its Dewey'd place in the dim-lit stacks.
This book has a bookplate reminding me, in Latin, to use my scant time well.
It's the last day of the semester. My students are waiting to sell their
    textbooks back to the campus store, like crazed racehorses barely
    restrained at the starting gate.
This book caused a howl / a stir / a ruckus / an uproar.
This book became a movie; they quickly raised the cover price.
This book is the Key to the Mysteries.
This book has a bookplate: a man and a woman have pretzeled themselves         into one lubricious shape.
This book came apart in my hands.
This book is austere; it's like holding a block of dry ice.
This Bible is in Swahili.
This book contains seemingly endless pages of calculus — it may as well be
    in Swahili.
This is the book I pretended to read while Ellen's lushly naked body
    darkened into sleep beside me. And this is the book I pretended to read
    in a waiting room, once, as a cardiac specialist razored into my father's
    chest. And THIS book I pretended having read once, when I
    interviewed for a teaching position: "Oh yes," I said, "of course," and
    spewed a stream of my justly famous golden bullshit into the conference
    room.
This book was signed by the author fifteen minutes before she died.
This is Erhard Ratdolf's edition of Johann Regiomontanus's astronomical
    and astrological calendar (1476) — it contains "the first true title-page."
She snatched this book from a garbage can, just as Time was about to
    swallow it out of the visible world irrevocably. To this day, her
    grandchildren read it.
This book: braille. This one: handmade paper, with threads of the poet's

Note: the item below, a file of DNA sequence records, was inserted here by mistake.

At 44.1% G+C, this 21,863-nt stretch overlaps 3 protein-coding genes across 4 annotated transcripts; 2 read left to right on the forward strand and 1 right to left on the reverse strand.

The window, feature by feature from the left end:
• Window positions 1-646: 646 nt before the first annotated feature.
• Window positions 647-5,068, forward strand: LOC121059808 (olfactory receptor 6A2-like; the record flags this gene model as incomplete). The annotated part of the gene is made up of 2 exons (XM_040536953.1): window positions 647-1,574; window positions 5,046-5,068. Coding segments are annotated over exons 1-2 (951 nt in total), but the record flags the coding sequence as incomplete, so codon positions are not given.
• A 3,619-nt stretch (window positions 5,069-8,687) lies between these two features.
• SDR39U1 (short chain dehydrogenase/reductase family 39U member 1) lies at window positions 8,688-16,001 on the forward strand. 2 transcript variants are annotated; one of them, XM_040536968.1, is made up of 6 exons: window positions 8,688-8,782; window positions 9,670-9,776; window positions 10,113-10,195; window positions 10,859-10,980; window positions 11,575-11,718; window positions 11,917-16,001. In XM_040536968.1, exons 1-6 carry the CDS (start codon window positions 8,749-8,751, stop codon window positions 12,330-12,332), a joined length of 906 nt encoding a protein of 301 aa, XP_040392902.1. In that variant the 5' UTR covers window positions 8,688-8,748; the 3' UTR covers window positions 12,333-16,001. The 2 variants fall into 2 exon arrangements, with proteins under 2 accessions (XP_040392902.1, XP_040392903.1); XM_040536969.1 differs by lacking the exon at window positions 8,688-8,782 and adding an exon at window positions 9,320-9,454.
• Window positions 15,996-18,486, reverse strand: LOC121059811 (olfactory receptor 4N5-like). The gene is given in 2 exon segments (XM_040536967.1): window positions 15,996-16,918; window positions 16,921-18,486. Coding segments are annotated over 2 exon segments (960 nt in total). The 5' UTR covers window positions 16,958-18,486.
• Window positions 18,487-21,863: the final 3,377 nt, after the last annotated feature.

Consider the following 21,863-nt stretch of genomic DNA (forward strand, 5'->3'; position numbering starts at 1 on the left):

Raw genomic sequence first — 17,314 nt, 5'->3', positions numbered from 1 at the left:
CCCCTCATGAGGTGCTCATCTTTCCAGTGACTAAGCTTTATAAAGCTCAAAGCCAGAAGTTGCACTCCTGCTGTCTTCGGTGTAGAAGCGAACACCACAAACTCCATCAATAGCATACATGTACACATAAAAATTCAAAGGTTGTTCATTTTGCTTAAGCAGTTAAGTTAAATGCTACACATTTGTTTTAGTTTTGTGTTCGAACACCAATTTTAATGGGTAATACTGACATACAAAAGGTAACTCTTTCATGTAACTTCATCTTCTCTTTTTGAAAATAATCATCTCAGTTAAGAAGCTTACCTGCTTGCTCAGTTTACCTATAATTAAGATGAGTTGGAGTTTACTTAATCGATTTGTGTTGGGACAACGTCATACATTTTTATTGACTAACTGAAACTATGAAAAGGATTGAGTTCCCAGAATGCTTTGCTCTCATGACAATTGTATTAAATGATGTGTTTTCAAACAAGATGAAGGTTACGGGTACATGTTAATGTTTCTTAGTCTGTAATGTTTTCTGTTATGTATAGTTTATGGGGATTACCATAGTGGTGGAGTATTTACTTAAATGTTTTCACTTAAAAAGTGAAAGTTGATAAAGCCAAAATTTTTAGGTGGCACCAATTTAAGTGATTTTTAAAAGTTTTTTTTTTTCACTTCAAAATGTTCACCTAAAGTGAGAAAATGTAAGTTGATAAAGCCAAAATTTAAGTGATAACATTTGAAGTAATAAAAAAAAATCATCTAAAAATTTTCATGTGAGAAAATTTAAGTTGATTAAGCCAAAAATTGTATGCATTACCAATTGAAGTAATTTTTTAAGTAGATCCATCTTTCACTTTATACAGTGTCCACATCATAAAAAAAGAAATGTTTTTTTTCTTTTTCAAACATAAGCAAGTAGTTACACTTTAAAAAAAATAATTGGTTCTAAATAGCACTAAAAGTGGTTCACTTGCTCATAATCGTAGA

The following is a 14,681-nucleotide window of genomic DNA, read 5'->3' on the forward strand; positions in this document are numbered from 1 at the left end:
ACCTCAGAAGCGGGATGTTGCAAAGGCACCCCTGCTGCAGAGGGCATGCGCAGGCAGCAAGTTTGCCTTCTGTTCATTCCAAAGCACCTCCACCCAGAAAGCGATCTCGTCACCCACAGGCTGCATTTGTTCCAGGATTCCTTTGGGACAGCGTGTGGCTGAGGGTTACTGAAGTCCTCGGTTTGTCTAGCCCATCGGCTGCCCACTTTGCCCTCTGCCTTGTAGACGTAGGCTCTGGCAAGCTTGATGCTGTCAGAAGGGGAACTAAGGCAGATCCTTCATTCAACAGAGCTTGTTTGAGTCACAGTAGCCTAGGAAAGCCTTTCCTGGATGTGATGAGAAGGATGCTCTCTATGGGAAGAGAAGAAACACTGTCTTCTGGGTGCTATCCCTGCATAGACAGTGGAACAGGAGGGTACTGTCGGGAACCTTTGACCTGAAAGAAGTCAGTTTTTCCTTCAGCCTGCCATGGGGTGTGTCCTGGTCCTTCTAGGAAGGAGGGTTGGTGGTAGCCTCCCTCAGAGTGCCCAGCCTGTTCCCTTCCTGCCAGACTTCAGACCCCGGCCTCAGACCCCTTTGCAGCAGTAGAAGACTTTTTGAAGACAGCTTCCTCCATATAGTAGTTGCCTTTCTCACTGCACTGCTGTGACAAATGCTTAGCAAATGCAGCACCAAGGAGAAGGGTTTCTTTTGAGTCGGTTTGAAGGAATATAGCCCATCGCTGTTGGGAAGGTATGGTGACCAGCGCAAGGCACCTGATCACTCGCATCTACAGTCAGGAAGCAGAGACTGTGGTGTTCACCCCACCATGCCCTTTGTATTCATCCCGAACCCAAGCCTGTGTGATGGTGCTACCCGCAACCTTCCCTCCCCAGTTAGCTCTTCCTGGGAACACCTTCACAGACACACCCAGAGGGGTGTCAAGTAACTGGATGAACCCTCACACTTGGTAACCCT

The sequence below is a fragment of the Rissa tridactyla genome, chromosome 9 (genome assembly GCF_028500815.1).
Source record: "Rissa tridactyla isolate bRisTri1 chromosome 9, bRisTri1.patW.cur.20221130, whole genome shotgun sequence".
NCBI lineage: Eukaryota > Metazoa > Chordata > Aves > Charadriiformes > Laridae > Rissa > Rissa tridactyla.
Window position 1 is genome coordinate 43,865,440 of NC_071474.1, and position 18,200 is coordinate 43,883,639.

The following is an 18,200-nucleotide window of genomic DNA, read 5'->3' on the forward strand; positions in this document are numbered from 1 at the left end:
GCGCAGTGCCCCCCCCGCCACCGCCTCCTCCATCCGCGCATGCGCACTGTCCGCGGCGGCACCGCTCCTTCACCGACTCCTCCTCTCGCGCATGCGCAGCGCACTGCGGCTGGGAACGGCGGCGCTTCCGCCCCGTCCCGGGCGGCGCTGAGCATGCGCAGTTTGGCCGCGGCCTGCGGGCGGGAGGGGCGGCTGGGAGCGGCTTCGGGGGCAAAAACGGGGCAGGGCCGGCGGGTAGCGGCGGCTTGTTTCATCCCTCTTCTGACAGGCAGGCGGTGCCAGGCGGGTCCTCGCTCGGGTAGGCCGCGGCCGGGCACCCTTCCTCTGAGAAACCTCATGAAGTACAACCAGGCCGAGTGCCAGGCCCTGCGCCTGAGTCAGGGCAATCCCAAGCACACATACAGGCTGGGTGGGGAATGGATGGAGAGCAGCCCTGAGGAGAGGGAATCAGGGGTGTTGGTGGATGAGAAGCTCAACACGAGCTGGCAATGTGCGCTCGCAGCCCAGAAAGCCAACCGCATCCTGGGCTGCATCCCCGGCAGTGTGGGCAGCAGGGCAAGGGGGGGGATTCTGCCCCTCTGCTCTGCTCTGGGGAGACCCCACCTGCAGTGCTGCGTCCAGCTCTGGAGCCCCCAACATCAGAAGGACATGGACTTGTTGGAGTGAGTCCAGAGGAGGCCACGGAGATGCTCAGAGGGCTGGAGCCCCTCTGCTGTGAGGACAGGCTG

own bathrobe as part of the book's rag content. This one: the cover is
    hollowed glass, with a goldfish swimming around the title.
This is my MFA thesis. Its title is Goldbarth's MFA Thesis.
This is the cookbook used by Madame Curie. It still faintly glows, seven
    decades later.
This book is the shame of an entire nation.
This book is one of fourteen matching volumes, like a dress parade.
This is the book I'm writing now. It's my best! (But where should I send
    it?)
This book doesn't do anyth / oh wow, check THIS out!
This is the book I bought for my nephew, 101 Small Physics Experiments.
    Later he exchanged it for The Book of Twerps and Other Pukey Things, and
    who could blame him?
This book is completely marred by the handiwork of the Druckfehlerteufel
    "the imp who supplies the misprints."
This book has a kind of aurora-like glory radiating from it. There should be
    versions of uranium detectors that register glory-units from books.
We argued over this book in the days of the divorce. I kept it, she kept the
    stained glass window from Mike and Mimi.
Yes, he was supposed to be on the 7:05 to Amsterdam. But he stayed at
    home, to finish this whodunit. And so he didn't crash.
This book has a browned corsage pressed in it. I picked up both for a dime
    at the Goodwill.
"A diet of berries, vinegar, and goat's milk" will eventually not only cure
    your cancer, but will allow a man to become impregnated (diagrams
    explain this) — also, there's serious philosophy about Jews who control